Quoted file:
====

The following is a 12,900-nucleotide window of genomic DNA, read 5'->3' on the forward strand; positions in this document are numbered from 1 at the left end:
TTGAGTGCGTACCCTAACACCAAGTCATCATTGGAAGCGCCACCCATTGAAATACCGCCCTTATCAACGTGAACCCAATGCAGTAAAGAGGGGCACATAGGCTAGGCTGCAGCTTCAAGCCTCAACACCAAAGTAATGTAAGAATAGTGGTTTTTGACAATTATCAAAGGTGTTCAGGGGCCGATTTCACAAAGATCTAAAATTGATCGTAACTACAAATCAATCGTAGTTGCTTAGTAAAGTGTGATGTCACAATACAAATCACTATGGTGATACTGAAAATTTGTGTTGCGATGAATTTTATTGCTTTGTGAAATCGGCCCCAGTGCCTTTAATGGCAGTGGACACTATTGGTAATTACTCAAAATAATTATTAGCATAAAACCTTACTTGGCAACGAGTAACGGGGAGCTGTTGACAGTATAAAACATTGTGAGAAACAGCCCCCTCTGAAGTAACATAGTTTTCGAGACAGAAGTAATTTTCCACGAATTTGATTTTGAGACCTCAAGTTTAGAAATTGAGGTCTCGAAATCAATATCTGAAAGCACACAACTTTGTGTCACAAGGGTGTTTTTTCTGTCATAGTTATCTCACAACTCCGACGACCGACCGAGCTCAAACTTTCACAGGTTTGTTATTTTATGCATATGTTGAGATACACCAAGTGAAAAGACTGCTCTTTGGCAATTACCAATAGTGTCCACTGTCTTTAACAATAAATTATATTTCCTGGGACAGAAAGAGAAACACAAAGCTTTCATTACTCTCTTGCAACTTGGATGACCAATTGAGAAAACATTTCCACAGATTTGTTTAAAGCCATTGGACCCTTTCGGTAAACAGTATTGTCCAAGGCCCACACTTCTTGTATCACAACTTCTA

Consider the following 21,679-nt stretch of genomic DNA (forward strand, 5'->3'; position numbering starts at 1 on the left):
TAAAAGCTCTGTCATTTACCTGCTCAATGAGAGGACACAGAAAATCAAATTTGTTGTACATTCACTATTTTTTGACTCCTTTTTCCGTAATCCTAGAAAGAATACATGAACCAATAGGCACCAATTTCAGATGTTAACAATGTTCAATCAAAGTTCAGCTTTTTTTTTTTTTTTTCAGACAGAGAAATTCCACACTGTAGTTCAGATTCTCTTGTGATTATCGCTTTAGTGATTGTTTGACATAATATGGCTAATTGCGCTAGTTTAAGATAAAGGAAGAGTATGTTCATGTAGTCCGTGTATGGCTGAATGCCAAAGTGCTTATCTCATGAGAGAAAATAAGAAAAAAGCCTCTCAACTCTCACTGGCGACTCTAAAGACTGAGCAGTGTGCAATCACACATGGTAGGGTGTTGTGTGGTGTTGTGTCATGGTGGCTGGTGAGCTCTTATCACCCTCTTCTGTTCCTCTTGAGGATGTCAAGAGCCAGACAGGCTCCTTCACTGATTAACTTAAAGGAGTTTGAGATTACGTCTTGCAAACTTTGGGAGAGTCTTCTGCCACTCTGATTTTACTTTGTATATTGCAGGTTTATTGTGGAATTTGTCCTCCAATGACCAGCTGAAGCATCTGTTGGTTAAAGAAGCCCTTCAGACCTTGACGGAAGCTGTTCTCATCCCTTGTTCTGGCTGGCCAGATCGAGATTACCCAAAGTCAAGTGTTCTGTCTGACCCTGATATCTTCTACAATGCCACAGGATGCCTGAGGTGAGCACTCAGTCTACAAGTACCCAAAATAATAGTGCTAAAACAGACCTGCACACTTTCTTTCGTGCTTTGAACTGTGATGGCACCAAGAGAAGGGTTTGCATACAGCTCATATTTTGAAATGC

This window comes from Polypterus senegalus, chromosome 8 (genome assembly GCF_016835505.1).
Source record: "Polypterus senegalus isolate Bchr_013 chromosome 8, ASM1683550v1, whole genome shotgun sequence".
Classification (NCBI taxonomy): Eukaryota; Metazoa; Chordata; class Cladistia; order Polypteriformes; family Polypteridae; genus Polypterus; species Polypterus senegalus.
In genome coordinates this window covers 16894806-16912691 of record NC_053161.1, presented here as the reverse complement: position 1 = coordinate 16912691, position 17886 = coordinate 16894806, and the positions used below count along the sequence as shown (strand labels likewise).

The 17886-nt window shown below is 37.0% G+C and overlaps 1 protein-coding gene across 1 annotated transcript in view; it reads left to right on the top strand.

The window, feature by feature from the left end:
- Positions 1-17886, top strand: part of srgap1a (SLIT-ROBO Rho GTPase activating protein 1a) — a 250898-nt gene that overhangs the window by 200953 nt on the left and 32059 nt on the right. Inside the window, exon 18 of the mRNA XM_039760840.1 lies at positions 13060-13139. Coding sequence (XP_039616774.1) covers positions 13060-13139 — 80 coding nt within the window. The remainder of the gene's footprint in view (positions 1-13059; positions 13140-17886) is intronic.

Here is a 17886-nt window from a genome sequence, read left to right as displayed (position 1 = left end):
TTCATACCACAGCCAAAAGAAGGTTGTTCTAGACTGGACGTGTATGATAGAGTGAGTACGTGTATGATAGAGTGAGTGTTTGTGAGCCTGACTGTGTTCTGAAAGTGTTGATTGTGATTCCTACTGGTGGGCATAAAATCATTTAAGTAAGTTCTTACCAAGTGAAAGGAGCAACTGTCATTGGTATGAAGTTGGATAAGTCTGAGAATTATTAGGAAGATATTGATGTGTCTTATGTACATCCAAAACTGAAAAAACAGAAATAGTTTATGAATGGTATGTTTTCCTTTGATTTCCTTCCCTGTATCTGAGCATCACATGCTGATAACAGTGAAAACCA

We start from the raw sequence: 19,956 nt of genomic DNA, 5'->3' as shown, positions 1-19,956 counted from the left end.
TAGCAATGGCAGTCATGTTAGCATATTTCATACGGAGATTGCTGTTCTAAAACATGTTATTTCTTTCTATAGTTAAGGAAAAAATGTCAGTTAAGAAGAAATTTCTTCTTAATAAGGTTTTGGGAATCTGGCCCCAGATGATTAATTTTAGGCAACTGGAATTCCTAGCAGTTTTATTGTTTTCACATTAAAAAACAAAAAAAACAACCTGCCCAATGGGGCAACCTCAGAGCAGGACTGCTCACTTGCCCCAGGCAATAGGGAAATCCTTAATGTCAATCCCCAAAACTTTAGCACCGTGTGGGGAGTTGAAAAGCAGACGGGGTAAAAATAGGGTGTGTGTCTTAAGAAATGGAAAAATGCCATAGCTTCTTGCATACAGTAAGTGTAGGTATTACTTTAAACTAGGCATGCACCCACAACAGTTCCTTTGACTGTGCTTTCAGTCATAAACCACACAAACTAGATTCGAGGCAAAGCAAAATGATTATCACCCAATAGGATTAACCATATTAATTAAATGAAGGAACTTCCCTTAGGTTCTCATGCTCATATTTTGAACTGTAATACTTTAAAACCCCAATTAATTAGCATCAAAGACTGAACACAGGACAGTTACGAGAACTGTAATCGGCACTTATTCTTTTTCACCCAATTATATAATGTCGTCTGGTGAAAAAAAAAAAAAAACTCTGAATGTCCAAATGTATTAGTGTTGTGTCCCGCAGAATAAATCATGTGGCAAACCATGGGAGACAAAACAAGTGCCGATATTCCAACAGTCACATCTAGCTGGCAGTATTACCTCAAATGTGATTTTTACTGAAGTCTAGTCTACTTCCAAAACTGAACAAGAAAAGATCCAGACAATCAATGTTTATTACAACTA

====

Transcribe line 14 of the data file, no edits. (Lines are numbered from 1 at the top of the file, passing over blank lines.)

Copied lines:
We start from the raw sequence: 19,956 nt of genomic DNA, 5'->3' as shown, positions 1-19,956 counted from the left end.